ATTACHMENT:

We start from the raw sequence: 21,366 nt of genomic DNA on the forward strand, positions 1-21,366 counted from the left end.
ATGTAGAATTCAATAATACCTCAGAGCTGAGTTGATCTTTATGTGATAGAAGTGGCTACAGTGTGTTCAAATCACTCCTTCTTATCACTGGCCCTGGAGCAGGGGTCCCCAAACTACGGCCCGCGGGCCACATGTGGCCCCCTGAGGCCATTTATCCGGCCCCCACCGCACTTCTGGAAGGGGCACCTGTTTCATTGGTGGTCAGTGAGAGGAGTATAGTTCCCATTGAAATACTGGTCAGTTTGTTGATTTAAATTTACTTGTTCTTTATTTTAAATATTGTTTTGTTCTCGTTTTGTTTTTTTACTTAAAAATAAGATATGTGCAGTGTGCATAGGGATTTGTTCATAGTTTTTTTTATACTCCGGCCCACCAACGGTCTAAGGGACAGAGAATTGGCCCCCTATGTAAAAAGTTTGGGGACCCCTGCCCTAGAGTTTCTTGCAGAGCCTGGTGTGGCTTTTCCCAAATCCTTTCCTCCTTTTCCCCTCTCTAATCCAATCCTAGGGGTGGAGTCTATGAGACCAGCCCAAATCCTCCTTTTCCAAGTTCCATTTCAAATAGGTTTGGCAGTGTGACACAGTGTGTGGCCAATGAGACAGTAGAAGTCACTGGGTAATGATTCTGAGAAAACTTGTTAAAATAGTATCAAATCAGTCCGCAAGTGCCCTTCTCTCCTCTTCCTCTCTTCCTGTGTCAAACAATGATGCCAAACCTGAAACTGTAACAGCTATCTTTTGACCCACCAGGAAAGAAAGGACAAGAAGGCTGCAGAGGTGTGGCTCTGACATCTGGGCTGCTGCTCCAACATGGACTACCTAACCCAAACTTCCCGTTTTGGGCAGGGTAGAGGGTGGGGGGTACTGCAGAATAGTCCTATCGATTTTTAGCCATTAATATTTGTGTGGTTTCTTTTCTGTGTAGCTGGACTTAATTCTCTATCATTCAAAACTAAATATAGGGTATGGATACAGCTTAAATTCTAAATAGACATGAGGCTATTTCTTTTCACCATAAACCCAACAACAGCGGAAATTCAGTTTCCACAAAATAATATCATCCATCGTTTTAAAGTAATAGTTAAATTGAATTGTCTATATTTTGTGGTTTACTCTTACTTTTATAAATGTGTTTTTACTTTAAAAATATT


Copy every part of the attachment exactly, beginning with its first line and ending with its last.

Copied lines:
We start from the raw sequence: 21,366 nt of genomic DNA on the forward strand, positions 1-21,366 counted from the left end.
ATGTAGAATTCAATAATACCTCAGAGCTGAGTTGATCTTTATGTGATAGAAGTGGCTACAGTGTGTTCAAATCACTCCTTCTTATCACTGGCCCTGGAGCAGGGGTCCCCAAACTACGGCCCGCGGGCCACATGTGGCCCCCTGAGGCCATTTATCCGGCCCCCACCGCACTTCTGGAAGGGGCACCTGTTTCATTGGTGGTCAGTGAGAGGAGTATAGTTCCCATTGAAATACTGGTCAGTTTGTTGATTTAAATTTACTTGTTCTTTATTTTAAATATTGTTTTGTTCTCGTTTTGTTTTTTTACTTAAAAATAAGATATGTGCAGTGTGCATAGGGATTTGTTCATAGTTTTTTTTATACTCCGGCCCACCAACGGTCTAAGGGACAGAGAATTGGCCCCCTATGTAAAAAGTTTGGGGACCCCTGCCCTAGAGTTTCTTGCAGAGCCTGGTGTGGCTTTTCCCAAATCCTTTCCTCCTTTTCCCCTCTCTAATCCAATCCTAGGGGTGGAGTCTATGAGACCAGCCCAAATCCTCCTTTTCCAAGTTCCATTTCAAATAGGTTTGGCAGTGTGACACAGTGTGTGGCCAATGAGACAGTAGAAGTCACTGGGTAATGATTCTGAGAAAACTTGTTAAAATAGTATCAAATCAGTCCGCAAGTGCCCTTCTCTCCTCTTCCTCTCTTCCTGTGTCAAACAATGATGCCAAACCTGAAACTGTAACAGCTATCTTTTGACCCACCAGGAAAGAAAGGACAAGAAGGCTGCAGAGGTGTGGCTCTGACATCTGGGCTGCTGCTCCAACATGGACTACCTAACCCAAACTTCCCGTTTTGGGCAGGGTAGAGGGTGGGGGGTACTGCAGAATAGTCCTATCGATTTTTAGCCATTAATATTTGTGTGGTTTCTTTTCTGTGTAGCTGGACTTAATTCTCTATCATTCAAAACTAAATATAGGGTATGGATACAGCTTAAATTCTAAATAGACATGAGGCTATTTCTTTTCACCATAAACCCAACAACAGCGGAAATTCAGTTTCCACAAAATAATATCATCCATCGTTTTAAAGTAATAGTTAAATTGAATTGTCTATATTTTGTGGTTTACTCTTACTTTTATAAATGTGTTTTTACTTTAAAAATATT